MIAMI -- There is chaos throughout the NBA Playoffs.
The Indiana Pacers and Oklahoma City Thunders, serious championship contenders, are trailing in their first-round series. The top-seeded San Antonio Spurs are having problems with the No. 8 Dallas Mavericks. The Chicago Bulls and Houston Rockets were swept on their homecourt the first two games.
So many surprises.
And then there's the Miami Heat.
With many favorites on the ropes, the Heat are lone heavyweight team in position to take control of a series. They hold a 2-0 entering Saturday's Game 3 against the Charlotte Bobcats at Time Warner Cable Arena.
"The first two games, but still more to come," Heat center Chris Bosh said. "Just watching the (other) games, it helps us stay on edge a lot and that's how you have to be during the playoffs ... We just want to make sure that we do our job. We did our job in the first two games and we have to continue to do that."
The Heat have been the norm in this abnormal postseason. Through Thursday games home teams were just 9-10 -- last year they were 14-2 after 16 games -- and the Washington Wizards and Portland Trail Blazers are on the verge of pulling upsets.
"It doesn't happen this way normally," Heat guard Dwyane Wade said. "It is a little different. You see teams go into an opponent's building and winning both games. It's very different, but that doesn't mean nothing."
It was once considered a lock for the Heat to face the Pacers in the Eastern Conference finals, but Indiana is getting all it can handle with the eighth-seeded Atlanta Hawks. In the West, the Thunder and most valuable player favorite Kevin Durant are struggling with the Memphis Grizzlies.
"A series can change so fast," Wade said. "Obviously, they're both down. You win the next game, they're right back in control of the series because they're going home with the ability to go up 3-2. We've been in that situation before where we've been down 2-1. It's a long series. You've got to approach it that way."
The Heat prefer to keep their attention on the task at hand rather than focus on the rest of the playoffs. Even though they won both games, they could easily be tied or down in the series. In Game 1, the Bobcats were slowed by a first-half injury to center Al Jefferson.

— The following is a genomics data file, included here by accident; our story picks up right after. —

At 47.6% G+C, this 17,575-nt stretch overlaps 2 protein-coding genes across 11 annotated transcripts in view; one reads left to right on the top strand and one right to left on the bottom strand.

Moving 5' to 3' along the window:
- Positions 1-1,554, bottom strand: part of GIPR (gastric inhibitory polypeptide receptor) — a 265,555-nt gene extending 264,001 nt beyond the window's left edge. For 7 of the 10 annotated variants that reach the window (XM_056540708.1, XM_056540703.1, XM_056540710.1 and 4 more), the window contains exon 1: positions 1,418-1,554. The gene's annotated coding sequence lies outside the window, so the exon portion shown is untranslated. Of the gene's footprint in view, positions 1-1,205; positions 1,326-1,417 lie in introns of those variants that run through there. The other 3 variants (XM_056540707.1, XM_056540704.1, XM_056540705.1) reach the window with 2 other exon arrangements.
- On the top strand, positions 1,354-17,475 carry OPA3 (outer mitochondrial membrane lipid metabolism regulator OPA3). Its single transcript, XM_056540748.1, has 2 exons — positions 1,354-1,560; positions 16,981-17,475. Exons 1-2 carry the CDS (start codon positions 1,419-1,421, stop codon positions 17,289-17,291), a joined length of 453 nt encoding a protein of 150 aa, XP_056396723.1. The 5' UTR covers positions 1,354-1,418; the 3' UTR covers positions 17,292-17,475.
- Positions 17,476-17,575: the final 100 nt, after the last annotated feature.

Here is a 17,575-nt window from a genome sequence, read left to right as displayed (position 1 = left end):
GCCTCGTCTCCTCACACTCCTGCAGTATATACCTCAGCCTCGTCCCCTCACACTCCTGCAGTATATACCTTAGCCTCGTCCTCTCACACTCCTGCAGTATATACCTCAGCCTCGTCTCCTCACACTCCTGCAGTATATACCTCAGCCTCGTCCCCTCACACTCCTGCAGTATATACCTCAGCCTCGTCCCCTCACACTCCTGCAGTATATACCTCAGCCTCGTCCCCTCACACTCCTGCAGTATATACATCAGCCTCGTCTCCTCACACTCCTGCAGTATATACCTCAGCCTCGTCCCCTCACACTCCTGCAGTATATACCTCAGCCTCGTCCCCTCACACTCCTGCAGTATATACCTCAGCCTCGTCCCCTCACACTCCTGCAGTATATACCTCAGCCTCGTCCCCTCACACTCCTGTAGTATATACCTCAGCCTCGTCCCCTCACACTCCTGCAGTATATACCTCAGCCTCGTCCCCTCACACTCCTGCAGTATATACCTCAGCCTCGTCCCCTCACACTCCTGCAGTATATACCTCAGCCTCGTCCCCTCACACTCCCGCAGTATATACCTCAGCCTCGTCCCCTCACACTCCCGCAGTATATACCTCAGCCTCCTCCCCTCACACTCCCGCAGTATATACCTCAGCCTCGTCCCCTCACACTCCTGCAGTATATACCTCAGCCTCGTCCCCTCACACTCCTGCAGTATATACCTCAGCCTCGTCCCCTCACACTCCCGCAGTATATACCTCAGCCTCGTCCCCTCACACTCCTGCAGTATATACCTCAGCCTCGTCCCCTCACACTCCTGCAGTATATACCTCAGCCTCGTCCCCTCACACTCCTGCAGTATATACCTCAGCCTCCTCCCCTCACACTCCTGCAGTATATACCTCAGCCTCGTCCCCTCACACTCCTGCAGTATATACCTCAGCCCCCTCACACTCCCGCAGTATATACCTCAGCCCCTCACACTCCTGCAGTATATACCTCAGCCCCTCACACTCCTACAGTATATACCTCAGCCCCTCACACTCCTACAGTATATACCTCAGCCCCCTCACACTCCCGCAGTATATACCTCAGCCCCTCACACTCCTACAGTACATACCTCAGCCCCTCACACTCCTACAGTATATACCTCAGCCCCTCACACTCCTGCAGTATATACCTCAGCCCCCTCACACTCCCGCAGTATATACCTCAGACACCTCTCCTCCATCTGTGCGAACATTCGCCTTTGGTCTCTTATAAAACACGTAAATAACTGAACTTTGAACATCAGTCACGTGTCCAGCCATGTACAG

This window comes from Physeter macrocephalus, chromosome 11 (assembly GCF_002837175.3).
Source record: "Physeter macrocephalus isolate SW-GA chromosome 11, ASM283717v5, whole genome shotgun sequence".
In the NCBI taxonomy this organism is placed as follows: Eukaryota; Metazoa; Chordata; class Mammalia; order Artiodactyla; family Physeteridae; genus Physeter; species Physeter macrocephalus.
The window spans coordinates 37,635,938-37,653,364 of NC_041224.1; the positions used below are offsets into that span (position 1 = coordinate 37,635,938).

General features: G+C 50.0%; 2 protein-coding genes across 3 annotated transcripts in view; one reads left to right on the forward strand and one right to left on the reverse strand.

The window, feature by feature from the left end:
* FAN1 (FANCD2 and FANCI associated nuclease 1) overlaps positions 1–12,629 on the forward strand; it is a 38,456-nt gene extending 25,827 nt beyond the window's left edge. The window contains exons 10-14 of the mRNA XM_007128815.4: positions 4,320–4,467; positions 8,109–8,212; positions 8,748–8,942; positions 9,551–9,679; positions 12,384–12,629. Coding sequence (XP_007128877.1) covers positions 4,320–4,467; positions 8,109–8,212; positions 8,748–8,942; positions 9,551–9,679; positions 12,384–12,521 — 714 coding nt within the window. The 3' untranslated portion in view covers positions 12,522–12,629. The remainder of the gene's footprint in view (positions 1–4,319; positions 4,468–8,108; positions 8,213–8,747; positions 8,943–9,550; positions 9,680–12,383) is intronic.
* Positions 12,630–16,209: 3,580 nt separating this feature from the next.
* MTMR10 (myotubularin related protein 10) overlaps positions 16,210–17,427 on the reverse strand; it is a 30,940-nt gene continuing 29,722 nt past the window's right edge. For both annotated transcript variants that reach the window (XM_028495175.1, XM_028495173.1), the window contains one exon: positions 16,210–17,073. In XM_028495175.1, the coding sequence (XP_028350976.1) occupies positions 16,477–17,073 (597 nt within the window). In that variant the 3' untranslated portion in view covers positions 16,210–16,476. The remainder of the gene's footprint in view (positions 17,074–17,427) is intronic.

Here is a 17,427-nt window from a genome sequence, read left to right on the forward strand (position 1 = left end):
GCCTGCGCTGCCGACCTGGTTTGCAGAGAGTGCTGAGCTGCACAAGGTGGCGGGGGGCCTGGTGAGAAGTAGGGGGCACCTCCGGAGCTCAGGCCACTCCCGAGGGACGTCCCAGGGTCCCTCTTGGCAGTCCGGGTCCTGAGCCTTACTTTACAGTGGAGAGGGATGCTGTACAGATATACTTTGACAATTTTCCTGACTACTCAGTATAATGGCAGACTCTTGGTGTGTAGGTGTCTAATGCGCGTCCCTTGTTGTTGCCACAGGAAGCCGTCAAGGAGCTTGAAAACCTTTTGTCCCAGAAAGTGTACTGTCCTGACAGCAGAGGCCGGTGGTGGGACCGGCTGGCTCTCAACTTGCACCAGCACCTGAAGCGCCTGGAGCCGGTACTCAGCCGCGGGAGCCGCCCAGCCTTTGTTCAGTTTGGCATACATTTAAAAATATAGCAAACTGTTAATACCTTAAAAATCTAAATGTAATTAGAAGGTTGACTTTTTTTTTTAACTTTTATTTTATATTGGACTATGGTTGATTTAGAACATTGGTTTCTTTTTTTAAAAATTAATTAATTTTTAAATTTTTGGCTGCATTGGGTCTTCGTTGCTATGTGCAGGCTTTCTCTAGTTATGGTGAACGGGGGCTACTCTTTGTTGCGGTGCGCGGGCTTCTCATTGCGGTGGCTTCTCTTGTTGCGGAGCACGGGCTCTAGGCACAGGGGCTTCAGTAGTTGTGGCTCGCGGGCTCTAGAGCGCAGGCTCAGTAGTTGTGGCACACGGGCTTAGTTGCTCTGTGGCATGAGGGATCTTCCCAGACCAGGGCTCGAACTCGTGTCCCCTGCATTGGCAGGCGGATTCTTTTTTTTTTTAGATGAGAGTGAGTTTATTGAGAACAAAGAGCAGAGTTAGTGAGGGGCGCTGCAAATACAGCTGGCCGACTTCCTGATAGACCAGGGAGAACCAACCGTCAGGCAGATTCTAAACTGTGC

Game 2 wasn't decided until Wade stole the ball from Bobcats guard Chris Douglas-Roberts in the closing seconds. Heat coach Erik Spoelstra said the games have been "dogfights."
"Everybody expects a two seed to wipe out a seventh-seed," Spoelstra said. "It doesn't work like that in the playoffs. You get into competition, anything can happen. You see series shift over the course of history. You have to start over from scratch the next game."
Forward LeBron James added: "We can't worry about what other teams are doing. We control our own destiny."
The Heat have never lost a Game 3 in the first round in the Big Three era. They swept the Milwaukee Bucks last season while jumping out to 3-0 leads against the New York Knicks and Philadelphia 76ers the previous two years.
A win Saturday would put the pressure on a young Bobcats team lacking playoff experience. It would also provide the Heat with the possible chance of resting players for Game 4. They used that strategy last year against the Bucks, allowing Wade to rest his knees in the series-clincher.
"This team is very desperate because they know they can't go down 3-0," James said. "We've got to come in with the mind-set that we want to win Game 3 and not go up 3-0. We're not going in for a sweep. We're going in to win Game 3 and then we'll worry about it after that."
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